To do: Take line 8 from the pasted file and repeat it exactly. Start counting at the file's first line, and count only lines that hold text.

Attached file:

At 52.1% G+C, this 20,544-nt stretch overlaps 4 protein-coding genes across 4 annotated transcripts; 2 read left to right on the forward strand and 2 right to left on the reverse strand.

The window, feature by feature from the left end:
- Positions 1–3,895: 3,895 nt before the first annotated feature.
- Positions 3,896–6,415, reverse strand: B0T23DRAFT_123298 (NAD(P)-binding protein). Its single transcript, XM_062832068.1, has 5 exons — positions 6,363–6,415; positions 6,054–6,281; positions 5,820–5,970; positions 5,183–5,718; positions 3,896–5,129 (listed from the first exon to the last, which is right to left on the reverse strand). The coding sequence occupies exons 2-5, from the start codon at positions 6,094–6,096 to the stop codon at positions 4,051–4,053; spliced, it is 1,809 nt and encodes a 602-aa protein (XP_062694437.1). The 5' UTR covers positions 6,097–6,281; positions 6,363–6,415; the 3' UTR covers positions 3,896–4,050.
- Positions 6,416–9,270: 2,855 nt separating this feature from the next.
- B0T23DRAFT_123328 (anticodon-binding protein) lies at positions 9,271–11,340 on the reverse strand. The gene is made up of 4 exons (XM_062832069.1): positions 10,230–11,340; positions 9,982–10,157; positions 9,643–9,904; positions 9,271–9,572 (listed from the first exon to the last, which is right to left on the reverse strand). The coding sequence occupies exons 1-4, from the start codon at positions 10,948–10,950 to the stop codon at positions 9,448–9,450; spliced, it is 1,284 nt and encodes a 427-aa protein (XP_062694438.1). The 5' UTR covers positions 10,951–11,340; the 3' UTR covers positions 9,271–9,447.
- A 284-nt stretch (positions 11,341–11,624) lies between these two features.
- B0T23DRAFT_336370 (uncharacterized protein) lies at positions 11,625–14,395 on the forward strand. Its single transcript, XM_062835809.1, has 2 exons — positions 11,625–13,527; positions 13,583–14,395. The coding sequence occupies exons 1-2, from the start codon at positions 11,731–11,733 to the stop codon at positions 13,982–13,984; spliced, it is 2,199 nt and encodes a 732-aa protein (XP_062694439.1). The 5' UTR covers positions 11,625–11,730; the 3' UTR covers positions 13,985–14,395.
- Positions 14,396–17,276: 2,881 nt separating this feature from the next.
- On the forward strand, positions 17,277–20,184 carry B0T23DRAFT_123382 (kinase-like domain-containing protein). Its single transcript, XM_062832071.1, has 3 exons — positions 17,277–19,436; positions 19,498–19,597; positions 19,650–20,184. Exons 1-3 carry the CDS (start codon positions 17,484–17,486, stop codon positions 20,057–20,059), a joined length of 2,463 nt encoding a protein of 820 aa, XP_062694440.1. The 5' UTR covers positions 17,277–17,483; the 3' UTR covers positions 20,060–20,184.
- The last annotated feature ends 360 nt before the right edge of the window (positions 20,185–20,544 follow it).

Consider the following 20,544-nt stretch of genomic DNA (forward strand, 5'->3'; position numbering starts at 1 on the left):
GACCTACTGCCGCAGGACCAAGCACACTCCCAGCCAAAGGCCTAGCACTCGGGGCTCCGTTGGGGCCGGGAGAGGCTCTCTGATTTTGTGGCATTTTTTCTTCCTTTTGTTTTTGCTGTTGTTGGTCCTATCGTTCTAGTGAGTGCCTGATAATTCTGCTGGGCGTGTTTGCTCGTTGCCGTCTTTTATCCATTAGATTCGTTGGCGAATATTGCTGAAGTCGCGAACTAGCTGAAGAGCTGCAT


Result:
- B0T23DRAFT_336370 (uncharacterized protein) lies at positions 11,625–14,395 on the forward strand. Its single transcript, XM_062835809.1, has 2 exons — positions 11,625–13,527; positions 13,583–14,395. The coding sequence occupies exons 1-2, from the start codon at positions 11,731–11,733 to the stop codon at positions 13,982–13,984; spliced, it is 2,199 nt and encodes a 732-aa protein (XP_062694439.1). The 5' UTR covers positions 11,625–11,730; the 3' UTR covers positions 13,985–14,395.